Sale of Walla Walla County farmland expected to draw national interest
The deadline to snap up 6,000 acres well suited for crops or a destination vineyard is fast approaching.
The Walla Walla County property owned by the Weidert family is northwest of Touchet, straddling Highway 12, about 20 miles from Pasco.
Iowa-based Peoples Company is accepting sealed bids expected to be valued in the millions.
Peoples Company president Steve Bruere said the Weidert family first began assembling the contiguous property about 50 years ago and likely never expected it would grow this large, but “always had a vision for something other than a wheat farm.”
The realtor considers the land to be an unprecedented opportunity for buyers based on its location, water rights, elevation, drainage and slope. In the past, portions of the property have been used for wheat, potatoes and other crops.
Bruere said the land is ideal for permanent crops like grapes, apples or hops.
As part of the two-year process of preparing for the sale, Bruere asked soil scientist and former Washington State University agriculture professor Alan Busacca to profile the land.
“There is nowhere else in Washington state that I know of where the soil over such a large tract of land – several thousand acres – is so uniform and so perfect for perennial crops like tree fruits and grapes,” Busacca said.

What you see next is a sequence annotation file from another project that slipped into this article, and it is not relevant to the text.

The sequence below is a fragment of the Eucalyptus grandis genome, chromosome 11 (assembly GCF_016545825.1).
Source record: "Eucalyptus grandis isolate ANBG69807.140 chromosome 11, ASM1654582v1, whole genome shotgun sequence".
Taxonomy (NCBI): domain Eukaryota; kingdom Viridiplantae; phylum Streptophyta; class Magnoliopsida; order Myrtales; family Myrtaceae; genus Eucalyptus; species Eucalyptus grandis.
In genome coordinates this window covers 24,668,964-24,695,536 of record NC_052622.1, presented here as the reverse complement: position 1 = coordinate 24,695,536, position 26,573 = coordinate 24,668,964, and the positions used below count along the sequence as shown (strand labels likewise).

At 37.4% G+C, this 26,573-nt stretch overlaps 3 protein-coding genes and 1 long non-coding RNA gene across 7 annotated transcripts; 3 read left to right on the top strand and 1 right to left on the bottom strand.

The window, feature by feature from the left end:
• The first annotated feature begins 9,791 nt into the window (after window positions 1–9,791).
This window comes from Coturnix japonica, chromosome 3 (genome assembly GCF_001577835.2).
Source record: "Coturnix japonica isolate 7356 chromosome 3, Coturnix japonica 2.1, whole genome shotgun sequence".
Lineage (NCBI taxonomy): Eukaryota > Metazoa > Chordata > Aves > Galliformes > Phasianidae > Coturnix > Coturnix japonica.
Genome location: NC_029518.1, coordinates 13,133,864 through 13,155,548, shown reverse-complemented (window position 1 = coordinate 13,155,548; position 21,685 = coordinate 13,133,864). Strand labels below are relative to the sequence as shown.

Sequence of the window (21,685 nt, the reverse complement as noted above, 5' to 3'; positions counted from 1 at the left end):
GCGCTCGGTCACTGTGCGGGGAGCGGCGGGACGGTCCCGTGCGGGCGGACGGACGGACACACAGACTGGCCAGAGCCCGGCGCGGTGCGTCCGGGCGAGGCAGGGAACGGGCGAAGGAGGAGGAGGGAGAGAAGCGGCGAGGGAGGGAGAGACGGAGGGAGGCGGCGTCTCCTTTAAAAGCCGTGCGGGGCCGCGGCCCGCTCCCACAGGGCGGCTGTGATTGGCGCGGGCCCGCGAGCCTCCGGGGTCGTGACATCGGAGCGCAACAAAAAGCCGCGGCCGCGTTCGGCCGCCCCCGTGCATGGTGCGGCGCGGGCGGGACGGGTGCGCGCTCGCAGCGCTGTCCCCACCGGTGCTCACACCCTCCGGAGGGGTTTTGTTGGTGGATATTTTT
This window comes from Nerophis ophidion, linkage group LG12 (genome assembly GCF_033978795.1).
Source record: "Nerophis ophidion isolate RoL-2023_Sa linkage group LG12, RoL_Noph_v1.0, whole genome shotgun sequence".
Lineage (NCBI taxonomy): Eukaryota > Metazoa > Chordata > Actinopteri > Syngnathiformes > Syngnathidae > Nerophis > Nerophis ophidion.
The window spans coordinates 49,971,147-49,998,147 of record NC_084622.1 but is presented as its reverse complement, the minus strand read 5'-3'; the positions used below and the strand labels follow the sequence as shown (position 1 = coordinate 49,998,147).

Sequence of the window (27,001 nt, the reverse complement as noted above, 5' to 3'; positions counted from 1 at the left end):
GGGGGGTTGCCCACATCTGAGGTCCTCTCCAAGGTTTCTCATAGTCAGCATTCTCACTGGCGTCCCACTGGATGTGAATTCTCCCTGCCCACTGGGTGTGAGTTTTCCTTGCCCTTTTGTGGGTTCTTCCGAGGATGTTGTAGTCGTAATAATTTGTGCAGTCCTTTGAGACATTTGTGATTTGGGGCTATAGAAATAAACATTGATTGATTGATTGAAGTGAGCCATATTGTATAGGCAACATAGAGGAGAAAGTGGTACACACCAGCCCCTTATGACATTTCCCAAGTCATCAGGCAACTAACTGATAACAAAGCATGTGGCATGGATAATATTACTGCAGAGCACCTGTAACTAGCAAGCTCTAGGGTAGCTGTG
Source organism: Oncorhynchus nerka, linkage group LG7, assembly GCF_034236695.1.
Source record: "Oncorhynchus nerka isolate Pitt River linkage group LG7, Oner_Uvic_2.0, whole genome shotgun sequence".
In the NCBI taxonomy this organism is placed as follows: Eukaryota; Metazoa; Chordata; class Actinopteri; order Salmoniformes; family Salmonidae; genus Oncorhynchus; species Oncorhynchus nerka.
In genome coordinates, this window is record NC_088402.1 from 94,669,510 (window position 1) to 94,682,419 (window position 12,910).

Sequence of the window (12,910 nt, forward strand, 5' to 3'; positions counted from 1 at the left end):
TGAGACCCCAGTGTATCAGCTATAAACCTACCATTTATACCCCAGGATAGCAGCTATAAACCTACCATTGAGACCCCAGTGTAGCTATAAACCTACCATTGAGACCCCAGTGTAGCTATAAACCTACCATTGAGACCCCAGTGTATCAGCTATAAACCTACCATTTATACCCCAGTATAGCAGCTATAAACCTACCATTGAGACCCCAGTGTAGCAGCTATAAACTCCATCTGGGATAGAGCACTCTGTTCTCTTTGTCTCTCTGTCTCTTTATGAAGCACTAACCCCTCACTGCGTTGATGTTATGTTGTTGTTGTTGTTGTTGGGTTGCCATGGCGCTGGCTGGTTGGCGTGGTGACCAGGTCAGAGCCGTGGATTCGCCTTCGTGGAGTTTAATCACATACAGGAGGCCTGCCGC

The land also is part of the Walla Walla Valley American Viticultural Area. AVAs are designated regions for growing wine grapes and distinguished by geographic features.
The Walla Walla Valley AVA includes four distinct soils, and the soil profile found on thousands of acres within the Weidert farm includes Ellisforde and Sagemoor series soils.
As Walla Walla AVA land became highly sought after, the Weidert family began working with the state Department of Ecology to acquire water rights and installed a state-of-the-art water delivery system, Bruere said.
Additionally, the property is advertised as having an extremely high water-holding capacity. This allows for the potential to grow various permanent crops. The quality of the land’s soil, water and location are key to positioning the property for future development.
During the two years since Bruere first took a helicopter tour of the land, he has been speaking with local farmers, winemakers and investors to spread the word and drum up interest in the property.
Bruere said his real estate company was chosen for the sale due to its national presence and ability to share the listing on a broader level.
“Properties of this quality, value and potential do not become available often,” he said. “With excellent climates suitable for permanent crops, an abundance of productive soils and superior access to water and distribution points, the Weidert property is extremely unique and highly-coveted.”
Bruere said most transactions he handles are straightforward, but this offering presented a new opportunity to think outside the box as a means of properly articulating the listing to the marketplace. Bruere expects the sale to be “one of the larger development deals the area has seen.”
There is no set listing price for the property, which has resulted in the acceptance of sealed bids only.
“The Weiderts wanted to make sure everyone had an opportunity and not to put a cap on it,” Bruere said. He would only confirm its value to be in the millions.
The property is owned by Tim and Jennifer Weidert of Pendleton, Oregon. Tim Weidert said the family first bought 50 acres near the highway.
“Over the years, when we were putting this farm together, we always had a vision that it would probably go into permanent crop. And now is going to be the time,” he said.
Bids for the property are due Nov. 10.
More information at weidertland.com.
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